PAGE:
At the beginning of the preoperative radiation phase, thalidomide was started at 200 mg/day. Thalidomide was not administered during the MAID chemotherapy. Two weeks after surgery or when the postoperative radiation began (for the subset that needed a boost for positive margins), thalidomide was restarted at 200 mg/day (or at the last well-tolerated dose). The postoperative thalidomide was administered daily for one year (regardless of the boost radiation schedule). If patients did not develop neuropathy at the 200 mg/day dose, the treating physician had the option to dose-escalate to 400 mg/day during the postoperative phase. Due to the thromboembolic risk associated with thalidomide, 81 mg aspirin was taken each morning on the same days as thalidomide if there were no contraindications. The protocol also contained dose modification recommendations for thalidomide toxicity. Patients with DVT were instructed to hold the drug until resolution to less than or equal to grade 1 toxicity, adequate therapeutic anticoagulation, and were then supposed to be restarted at a 50% dose reduction without further escalation.
Patients enrolled in cohort B were scheduled to receive neoadjuvant concurrent thalidomide and radiation followed by surgical resection and then adjuvant thalidomide for 6 months. Otherwise, thalidomide dosing, dose escalation, toxicity adjustments, and concomitant low-dose aspirin therapy were identical to cohort A. The treatment schema is summarized in Figure 2.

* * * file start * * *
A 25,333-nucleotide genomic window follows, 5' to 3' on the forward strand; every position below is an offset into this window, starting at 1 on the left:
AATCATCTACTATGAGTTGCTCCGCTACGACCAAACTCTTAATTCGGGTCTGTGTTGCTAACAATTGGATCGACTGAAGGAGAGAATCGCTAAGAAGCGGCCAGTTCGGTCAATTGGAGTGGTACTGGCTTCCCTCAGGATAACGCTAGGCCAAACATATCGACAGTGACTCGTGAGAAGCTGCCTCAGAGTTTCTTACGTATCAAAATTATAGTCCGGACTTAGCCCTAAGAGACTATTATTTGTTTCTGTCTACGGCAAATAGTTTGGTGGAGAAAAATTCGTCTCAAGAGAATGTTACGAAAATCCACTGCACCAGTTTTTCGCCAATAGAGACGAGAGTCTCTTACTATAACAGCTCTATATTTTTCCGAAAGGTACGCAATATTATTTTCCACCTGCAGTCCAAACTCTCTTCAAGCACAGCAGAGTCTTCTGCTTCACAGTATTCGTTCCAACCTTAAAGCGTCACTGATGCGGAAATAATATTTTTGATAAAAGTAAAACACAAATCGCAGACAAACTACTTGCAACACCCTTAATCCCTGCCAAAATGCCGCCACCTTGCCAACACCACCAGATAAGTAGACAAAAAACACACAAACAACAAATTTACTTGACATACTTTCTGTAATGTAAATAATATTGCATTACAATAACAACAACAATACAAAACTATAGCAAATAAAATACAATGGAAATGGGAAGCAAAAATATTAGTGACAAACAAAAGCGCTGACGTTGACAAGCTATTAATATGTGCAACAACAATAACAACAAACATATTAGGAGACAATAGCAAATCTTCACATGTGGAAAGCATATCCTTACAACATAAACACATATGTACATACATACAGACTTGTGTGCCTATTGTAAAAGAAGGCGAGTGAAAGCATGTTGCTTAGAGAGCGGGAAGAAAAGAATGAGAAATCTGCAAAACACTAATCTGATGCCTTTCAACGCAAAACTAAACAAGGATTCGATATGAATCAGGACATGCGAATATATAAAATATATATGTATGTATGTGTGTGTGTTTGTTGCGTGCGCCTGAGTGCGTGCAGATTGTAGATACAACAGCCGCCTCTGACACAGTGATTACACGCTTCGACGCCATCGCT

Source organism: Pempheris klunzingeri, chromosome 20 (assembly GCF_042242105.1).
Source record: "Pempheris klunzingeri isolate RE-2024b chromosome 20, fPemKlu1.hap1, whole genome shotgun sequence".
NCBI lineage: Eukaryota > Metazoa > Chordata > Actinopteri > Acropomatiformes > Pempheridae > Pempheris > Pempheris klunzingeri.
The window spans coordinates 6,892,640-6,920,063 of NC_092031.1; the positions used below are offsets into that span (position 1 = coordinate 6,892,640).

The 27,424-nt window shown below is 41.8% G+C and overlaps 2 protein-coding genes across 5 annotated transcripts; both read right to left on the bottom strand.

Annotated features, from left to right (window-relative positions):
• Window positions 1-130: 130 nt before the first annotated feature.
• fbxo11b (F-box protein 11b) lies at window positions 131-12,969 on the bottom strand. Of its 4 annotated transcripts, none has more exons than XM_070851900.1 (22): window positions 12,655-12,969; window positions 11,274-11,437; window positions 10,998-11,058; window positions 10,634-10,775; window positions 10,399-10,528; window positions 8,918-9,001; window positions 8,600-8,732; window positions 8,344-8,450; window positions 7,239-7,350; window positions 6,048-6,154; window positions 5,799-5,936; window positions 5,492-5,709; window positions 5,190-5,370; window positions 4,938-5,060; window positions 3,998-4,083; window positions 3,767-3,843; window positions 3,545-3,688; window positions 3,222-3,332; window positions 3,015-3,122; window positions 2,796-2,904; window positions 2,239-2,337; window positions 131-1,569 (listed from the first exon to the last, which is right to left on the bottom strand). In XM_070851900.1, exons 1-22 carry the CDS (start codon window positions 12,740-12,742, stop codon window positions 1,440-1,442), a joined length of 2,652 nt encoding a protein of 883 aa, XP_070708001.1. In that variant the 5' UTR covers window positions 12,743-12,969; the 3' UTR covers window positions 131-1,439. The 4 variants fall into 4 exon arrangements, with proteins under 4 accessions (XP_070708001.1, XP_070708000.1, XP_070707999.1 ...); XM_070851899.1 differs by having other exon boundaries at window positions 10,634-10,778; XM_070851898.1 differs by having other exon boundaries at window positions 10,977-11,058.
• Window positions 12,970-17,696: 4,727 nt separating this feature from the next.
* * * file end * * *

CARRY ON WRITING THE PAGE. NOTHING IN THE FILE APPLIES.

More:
The goal of surgical therapy was an oncologically complete resection, ideally with limb and function preservation, and negative margins, whenever achievable. Surgical resection of the primary tumor was to be performed 42–56 days after the last radiation dose. If the final pathology revealed positive soft tissue margins (not bone, nerve, or large blood vessels), surgical re-resection to obtain negative margins was strongly encouraged if it was not felt to have a major impact upon the patient’s functionality. As it was felt that some extremity STS may require amputation simply to obtain grossly negative margins, primary amputation was not considered a local failure. However, amputation for a local recurrence after previous attempted limb preservation was scored as a local failure.
2.5. Statistical Analyses
The primary endpoint was treatment compliance. In 9514, 89% of patients received the protocol dose of radiation and 79% received all 3 preoperative cycles of MAID. For 0330, patients were considered compliant if they received at least 95% of the preoperative protocol dose of radiation, all 3 cycles of MAID (if applicable), and received thalidomide on 75% of the days during radiation as prescribed per protocol. A compliance rate of least 75% (for an individual cohort) was sufficient to consider a regimen for further study. For planning purposes, a 10% noncompliance rate was assumed with a noncompliance rate of 25% considered the highest acceptable rate. With 22 evaluable patients in each cohort, the plan had a type I error of 0.011 and type II error of 0.41.